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CHISPA’S LETTER., Ashburton Guardian, Volume 1, Issue 71, 9 March 1880
(From the Ashburton Herald, March 6.) “I am not yet so bald that you can see my brains. ” —Long fellow. A couple of my sporting acquaintances got hit pretty hard over Mata winning the Dunedin Cup ; they laid out their month’s wages on Titania and went broke over the business, and then they laid their heads together with a view of raising the wind] Their ideas in that direction were ingenious, and I think original. Each of them owns a buck jumping horse (neither of the animals is marketable, as they have both been to the slaughter yard in Burnett street without fetching a bid), and the owners calmly deliberated on a cold blooded project by which the lives of two much respected heads of departments in Ashburton wex - e to have their limbs endangered, and their tenderest feelings outraged. The diabolical plot was as follows ;—The two horse owners were to visit the two bank managers separately, and get them into a conversational humor,, and sympathise with their long hours and arduous duties, and then offer them the use of a nice quiet horse for a little exercise, and then get their victims mounted on the buckjumpers, previously trained to go full tear to Seafield, and there the two villians, by previous arrangement, would be in waiting with a trap, in which the managers would be offered a ride home on the condition that they discounted a bill for fifty or so," or take the alternative of either riding the buckjumpers back or walking. Tho conspirators seemed to reckon the discounting would be the least painful business to tho bankers. I only write this as a warning to Messrs. R. and S. as to what they may expect from some of their horsey customers. I don’t like cruelty to animals, even where the victim is a bank manager.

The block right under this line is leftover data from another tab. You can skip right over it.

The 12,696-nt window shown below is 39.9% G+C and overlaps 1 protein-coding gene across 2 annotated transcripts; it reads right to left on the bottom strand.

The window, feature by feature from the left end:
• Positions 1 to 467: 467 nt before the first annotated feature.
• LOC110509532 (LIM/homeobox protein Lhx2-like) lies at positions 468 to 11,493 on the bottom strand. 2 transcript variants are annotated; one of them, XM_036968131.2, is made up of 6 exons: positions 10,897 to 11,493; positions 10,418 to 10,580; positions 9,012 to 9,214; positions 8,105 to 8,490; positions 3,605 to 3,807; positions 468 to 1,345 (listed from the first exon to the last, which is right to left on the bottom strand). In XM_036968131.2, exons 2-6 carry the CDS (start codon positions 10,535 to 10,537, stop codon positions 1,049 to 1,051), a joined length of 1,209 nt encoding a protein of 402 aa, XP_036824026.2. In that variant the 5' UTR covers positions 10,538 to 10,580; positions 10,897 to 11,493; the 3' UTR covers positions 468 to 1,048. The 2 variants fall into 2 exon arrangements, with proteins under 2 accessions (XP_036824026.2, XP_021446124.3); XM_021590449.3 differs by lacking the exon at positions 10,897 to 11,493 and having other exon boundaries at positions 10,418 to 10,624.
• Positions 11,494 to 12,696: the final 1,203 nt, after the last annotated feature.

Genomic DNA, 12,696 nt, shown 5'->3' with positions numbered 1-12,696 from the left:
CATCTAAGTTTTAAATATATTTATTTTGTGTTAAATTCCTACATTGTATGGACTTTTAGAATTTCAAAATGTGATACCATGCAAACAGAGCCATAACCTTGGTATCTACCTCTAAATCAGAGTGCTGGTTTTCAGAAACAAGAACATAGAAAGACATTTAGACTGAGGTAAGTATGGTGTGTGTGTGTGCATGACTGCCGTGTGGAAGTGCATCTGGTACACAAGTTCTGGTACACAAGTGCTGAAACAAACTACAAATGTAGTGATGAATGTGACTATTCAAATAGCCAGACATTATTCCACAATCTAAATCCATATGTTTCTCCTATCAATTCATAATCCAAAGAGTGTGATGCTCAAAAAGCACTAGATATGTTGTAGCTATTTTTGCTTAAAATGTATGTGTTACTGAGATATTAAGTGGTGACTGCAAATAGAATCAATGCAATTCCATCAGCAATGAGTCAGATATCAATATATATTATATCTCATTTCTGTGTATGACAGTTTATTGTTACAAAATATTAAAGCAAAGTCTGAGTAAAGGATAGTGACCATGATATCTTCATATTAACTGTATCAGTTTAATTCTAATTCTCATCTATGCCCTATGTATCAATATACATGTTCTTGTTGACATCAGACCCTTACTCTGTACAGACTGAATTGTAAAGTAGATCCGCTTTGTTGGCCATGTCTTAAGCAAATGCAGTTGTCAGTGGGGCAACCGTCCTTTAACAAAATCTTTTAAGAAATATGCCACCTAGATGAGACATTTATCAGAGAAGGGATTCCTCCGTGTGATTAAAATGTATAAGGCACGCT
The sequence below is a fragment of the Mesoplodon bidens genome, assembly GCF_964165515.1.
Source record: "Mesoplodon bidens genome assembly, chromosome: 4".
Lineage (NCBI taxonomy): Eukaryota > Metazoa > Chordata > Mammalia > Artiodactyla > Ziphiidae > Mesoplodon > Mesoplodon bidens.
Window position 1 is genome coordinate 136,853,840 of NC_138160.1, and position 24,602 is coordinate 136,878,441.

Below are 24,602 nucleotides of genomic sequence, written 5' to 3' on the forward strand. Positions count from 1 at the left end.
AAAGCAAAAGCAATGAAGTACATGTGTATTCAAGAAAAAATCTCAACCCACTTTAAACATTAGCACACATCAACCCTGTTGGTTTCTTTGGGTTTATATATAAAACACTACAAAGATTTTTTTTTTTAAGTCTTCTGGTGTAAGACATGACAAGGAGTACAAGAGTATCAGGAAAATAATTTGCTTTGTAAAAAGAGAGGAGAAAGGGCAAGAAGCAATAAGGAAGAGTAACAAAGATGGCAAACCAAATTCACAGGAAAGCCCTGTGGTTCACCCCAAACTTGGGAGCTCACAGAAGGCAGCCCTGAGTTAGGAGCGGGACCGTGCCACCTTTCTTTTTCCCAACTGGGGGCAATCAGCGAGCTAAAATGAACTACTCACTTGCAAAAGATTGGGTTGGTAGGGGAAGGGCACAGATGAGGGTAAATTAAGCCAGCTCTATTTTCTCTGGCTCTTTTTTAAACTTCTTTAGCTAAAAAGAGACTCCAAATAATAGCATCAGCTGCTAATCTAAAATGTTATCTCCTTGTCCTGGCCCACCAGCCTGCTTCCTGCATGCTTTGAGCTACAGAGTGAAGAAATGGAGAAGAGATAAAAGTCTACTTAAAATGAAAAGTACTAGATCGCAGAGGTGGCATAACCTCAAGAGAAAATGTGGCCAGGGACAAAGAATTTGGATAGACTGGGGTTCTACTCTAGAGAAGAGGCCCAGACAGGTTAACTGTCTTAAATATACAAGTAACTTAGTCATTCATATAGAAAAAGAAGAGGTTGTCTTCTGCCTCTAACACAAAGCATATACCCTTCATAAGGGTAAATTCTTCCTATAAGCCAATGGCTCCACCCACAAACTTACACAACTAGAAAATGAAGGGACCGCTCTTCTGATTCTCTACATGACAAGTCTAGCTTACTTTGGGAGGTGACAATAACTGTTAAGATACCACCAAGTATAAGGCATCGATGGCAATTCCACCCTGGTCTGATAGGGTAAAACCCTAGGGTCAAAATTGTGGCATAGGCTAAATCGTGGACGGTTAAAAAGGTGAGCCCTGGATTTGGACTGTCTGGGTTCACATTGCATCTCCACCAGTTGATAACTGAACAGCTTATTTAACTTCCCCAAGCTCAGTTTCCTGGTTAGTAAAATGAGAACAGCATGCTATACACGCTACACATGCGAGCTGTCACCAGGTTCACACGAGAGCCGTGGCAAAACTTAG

Photography is one of the fine arts, I ain told. It sometimes makes the “human face divine ” look very pretty on cardboard, and it sometimes don’t. A week or so ago the school children had a treat, and part of the treat was being set up in rows like animated cabbages, and being done with a camera. Our local man was considered too foggy a negative to do the business, and another foggist was imported from Christchurch to do the job. I inspected some of the “ cartes” yesterday, and at the first look I thought it was a representation of a ten-pin alley, and I turned it upside down, and it then looked like the Ashburton bridge—until a young Chispa said, “ That’s me ! dada and then it dawned upon me that it was a photograph of one of Mr. Stott’s classes. But to call them pictures ! Why, some of the pupils were bald headed, some had no head at all, and one unfortunate small boyhad got the point of his nose inserted in his own left car. But the children seem delighted with them, and they are selling rapidly at Is. each, so I suppose everybody must feel satisfied. Our Court-house still keeps up its reputation for burlesque. A week or two ago the Bench decided that the profession were not to laugh in court, no matter what the occasion might be, and 1 fully expected next court day to see the walls of the Hall of Justice placarded with notifications in hold print, “ Laughing strictly prohibited.” Compliments are as yet permissible between the “ learned friends,” such, for instance, as one legal gentleman referring to another’s contentions as “ gross impudence and ignorance,” and to the gentleman himself as a “silly idiot.” Next Friday is to be a grand field day, and I hear that numerous applications have already been made for front seats to hear the case against Joe for aspersing the professional reputation of one of the limbs. I am always learning something in that court, whilst rubbing the whitewash off the wall with my shoulders. It seems that if Smith summonses mo, and employ's a lawyer, and then Smith and 1 settle the case out of court, that Smith can’t withdraw the case unless he does so through his solicitor, otherwise Smith is guilty of “ fraud at least that is the way it was put the other day. And another new wrinkle is that when the names of parties to a suit are called, they must now stand up and say, “ Here, Sir.” It used to be sufficient to stand up, but as Mr. Guinness pointedly remarked to a defendant wbo had stood up, “ Standing up is > nothing, Sir! answer to your name, Sir !” and the defendant was of course duly dumfoundered at the rebuke, and felt uncomfortable for the next two hours. If any festive reader of my lucubrations is on the look out for a scene, I should strongly recommend him to peg out a claim between the Somerset Hotel and Montgomery's buildings, that is the convincing ground of this great and "lorioua city." I do a saunter around that corner sometimes, and often meet my friends on the look out for a gossip in that part of the town. It is, however, very discreditable to Montgomery and Co., or Josh Tucker, or some of their tenants to have their glass smashed in such a reckless manner as they have lately. Last Saturday a dog came through one window and the verandah, and a day or two afterwards a distinguished cavalry officer came through another, but a kind friend, (whose) so obliging when you go